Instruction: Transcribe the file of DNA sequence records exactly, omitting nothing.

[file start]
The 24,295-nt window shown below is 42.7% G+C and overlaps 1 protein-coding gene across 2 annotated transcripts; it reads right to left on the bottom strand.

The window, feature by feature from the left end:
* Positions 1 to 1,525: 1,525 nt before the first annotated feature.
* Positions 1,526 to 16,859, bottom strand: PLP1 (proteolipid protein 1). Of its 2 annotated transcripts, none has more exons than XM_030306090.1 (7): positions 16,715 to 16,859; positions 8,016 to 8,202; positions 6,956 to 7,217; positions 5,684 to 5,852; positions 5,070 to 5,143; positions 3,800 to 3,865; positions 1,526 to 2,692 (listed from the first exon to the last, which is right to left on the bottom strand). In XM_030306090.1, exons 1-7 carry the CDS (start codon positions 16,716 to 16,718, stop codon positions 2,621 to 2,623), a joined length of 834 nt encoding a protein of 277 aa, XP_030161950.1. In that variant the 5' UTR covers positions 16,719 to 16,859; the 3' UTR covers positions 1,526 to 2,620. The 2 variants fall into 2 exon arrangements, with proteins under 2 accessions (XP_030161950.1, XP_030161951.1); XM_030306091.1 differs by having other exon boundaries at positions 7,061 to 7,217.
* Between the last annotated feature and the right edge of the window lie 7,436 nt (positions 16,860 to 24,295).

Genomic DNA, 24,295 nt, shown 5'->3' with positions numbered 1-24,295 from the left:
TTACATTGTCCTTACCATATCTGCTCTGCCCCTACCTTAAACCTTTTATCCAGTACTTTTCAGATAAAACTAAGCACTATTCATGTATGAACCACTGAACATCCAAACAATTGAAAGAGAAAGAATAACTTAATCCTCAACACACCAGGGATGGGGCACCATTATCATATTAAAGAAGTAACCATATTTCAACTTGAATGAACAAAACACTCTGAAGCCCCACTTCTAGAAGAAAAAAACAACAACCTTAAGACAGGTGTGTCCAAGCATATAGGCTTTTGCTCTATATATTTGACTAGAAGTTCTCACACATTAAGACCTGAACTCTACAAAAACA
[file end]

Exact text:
The 24,295-nt window shown below is 42.7% G+C and overlaps 1 protein-coding gene across 2 annotated transcripts; it reads right to left on the bottom strand.

The window, feature by feature from the left end:
* Positions 1 to 1,525: 1,525 nt before the first annotated feature.
* Positions 1,526 to 16,859, bottom strand: PLP1 (proteolipid protein 1). Of its 2 annotated transcripts, none has more exons than XM_030306090.1 (7): positions 16,715 to 16,859; positions 8,016 to 8,202; positions 6,956 to 7,217; positions 5,684 to 5,852; positions 5,070 to 5,143; positions 3,800 to 3,865; positions 1,526 to 2,692 (listed from the first exon to the last, which is right to left on the bottom strand). In XM_030306090.1, exons 1-7 carry the CDS (start codon positions 16,716 to 16,718, stop codon positions 2,621 to 2,623), a joined length of 834 nt encoding a protein of 277 aa, XP_030161950.1. In that variant the 5' UTR covers positions 16,719 to 16,859; the 3' UTR covers positions 1,526 to 2,620. The 2 variants fall into 2 exon arrangements, with proteins under 2 accessions (XP_030161950.1, XP_030161951.1); XM_030306091.1 differs by having other exon boundaries at positions 7,061 to 7,217.
* Between the last annotated feature and the right edge of the window lie 7,436 nt (positions 16,860 to 24,295).

Genomic DNA, 24,295 nt, shown 5'->3' with positions numbered 1-24,295 from the left:
TTACATTGTCCTTACCATATCTGCTCTGCCCCTACCTTAAACCTTTTATCCAGTACTTTTCAGATAAAACTAAGCACTATTCATGTATGAACCACTGAACATCCAAACAATTGAAAGAGAAAGAATAACTTAATCCTCAACACACCAGGGATGGGGCACCATTATCATATTAAAGAAGTAACCATATTTCAACTTGAATGAACAAAACACTCTGAAGCCCCACTTCTAGAAGAAAAAAACAACAACCTTAAGACAGGTGTGTCCAAGCATATAGGCTTTTGCTCTATATATTTGACTAGAAGTTCTCACACATTAAGACCTGAACTCTACAAAAACA